Georgia runoff will determine control of Senate

In the chaotic last season of President Trump, the Washington Post released a recording that shows a desperate last attempt to encourage Georgia election officials to find enough votes to flip the state.  The audio will leave a sour taste for many Republicans and concerns will grow that many Trump supporters may not be as motivated to show up for the Georgia Senate runoff races.  Democrats are focusing on the future and will likely pass on moving forward with articles of impeachment.

In what was a surprisingly close vote, Speaker Pelosi was re-elected for a fourth non-consecutive term to head the House of Representatives.  With the smallest majority in decades and as the pandemic disrupted some attendance, Pelosi got 216 votes while Republican leader Kevin McCarthy received 209.  The Democrats are very fearful of the 2022 elections as Republicans seem in a good position to possibly win both houses.

The focus this week is mainly on the Tuesday Georgia Senate runoff races.  Georgia residents appear motivated in deciding who controls the US Senate with a record 3 million early votes, roughly 39% of all registered voters in Georgia.  For the presidential election nearly 5 million votes were cast, with Biden winning 49.5% of the vote against President Trump’s 49.3%.  Since Georgia does not register voters by party, it is unclear how much of the early voting went to the Democrats and Republicans.  The early voting statistics show that Republican congressional districts in north Georgia had a poor turnout, but that was somewhat expected as many Republicans prefer to vote on Election Day.  The Democrats may also be optimistic that black turnout was strong with early voting.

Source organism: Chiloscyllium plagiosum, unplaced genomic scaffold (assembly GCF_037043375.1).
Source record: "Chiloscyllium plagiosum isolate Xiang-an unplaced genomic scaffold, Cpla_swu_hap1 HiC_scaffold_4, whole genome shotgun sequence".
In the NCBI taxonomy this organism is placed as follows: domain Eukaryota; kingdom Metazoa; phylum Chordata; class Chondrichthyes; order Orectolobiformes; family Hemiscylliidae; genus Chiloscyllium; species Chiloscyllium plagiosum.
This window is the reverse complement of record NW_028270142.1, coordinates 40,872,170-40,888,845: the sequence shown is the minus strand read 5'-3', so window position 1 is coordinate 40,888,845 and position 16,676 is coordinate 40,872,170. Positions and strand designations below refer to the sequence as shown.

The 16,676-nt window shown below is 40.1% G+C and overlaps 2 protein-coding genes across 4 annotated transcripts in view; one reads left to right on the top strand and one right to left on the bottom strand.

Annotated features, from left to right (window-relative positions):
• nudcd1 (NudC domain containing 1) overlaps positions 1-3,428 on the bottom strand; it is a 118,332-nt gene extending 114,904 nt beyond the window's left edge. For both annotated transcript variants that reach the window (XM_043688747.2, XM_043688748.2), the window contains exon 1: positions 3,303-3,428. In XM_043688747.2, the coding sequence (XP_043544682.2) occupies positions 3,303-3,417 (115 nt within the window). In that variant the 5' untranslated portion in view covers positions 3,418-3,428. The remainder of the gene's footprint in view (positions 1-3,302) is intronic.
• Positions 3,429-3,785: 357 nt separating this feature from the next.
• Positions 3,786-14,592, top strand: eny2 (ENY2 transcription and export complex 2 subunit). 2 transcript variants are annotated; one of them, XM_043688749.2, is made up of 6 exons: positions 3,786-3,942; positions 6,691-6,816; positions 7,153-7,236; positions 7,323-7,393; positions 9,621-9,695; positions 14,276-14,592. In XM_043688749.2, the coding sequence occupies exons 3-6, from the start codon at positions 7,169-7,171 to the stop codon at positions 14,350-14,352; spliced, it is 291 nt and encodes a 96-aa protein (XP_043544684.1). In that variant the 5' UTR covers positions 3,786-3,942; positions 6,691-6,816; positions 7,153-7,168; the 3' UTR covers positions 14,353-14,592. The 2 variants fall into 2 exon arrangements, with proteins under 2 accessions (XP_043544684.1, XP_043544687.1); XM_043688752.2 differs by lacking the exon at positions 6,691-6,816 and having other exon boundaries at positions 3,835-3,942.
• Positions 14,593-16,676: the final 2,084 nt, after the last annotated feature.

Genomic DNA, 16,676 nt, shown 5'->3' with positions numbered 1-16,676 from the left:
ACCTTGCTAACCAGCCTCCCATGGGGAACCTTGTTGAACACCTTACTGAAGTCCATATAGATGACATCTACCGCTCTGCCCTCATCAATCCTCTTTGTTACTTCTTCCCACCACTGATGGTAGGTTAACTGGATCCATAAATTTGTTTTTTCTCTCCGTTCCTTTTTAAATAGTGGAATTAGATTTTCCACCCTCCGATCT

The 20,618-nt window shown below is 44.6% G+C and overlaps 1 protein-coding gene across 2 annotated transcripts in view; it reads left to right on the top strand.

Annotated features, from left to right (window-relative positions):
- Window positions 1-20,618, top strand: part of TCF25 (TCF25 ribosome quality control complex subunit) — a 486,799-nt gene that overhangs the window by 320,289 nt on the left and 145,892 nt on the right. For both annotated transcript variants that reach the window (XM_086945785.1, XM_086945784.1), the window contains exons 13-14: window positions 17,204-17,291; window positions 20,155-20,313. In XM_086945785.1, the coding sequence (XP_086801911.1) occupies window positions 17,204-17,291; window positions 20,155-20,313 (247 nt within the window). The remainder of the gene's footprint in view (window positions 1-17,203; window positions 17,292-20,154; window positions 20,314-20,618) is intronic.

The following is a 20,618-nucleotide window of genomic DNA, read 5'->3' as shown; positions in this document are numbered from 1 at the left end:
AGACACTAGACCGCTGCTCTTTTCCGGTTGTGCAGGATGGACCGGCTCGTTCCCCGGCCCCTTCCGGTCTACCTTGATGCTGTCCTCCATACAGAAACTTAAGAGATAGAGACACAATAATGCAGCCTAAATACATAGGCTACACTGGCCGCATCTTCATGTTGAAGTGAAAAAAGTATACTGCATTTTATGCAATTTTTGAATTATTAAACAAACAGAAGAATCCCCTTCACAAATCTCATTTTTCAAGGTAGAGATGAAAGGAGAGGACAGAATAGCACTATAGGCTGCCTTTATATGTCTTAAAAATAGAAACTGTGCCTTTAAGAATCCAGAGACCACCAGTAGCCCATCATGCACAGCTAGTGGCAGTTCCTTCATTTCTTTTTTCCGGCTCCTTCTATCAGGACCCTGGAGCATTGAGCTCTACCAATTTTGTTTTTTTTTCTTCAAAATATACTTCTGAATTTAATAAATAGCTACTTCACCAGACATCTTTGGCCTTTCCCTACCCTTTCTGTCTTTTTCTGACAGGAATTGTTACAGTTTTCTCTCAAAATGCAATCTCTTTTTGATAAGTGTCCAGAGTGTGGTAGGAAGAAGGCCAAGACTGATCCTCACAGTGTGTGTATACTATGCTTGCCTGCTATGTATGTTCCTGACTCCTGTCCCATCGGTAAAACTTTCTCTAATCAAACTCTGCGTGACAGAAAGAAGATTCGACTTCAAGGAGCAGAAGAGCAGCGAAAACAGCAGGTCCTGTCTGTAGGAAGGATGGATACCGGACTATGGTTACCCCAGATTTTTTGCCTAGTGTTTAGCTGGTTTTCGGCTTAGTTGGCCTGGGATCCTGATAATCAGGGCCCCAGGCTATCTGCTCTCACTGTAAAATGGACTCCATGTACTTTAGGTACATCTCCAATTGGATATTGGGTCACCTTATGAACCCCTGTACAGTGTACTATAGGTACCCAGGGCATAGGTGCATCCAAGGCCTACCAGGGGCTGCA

Wall Street is still pricing in Republicans to win at least one of the Georgia Senate runoff races, but confidence should be waning for that outcome.

By Ed Moya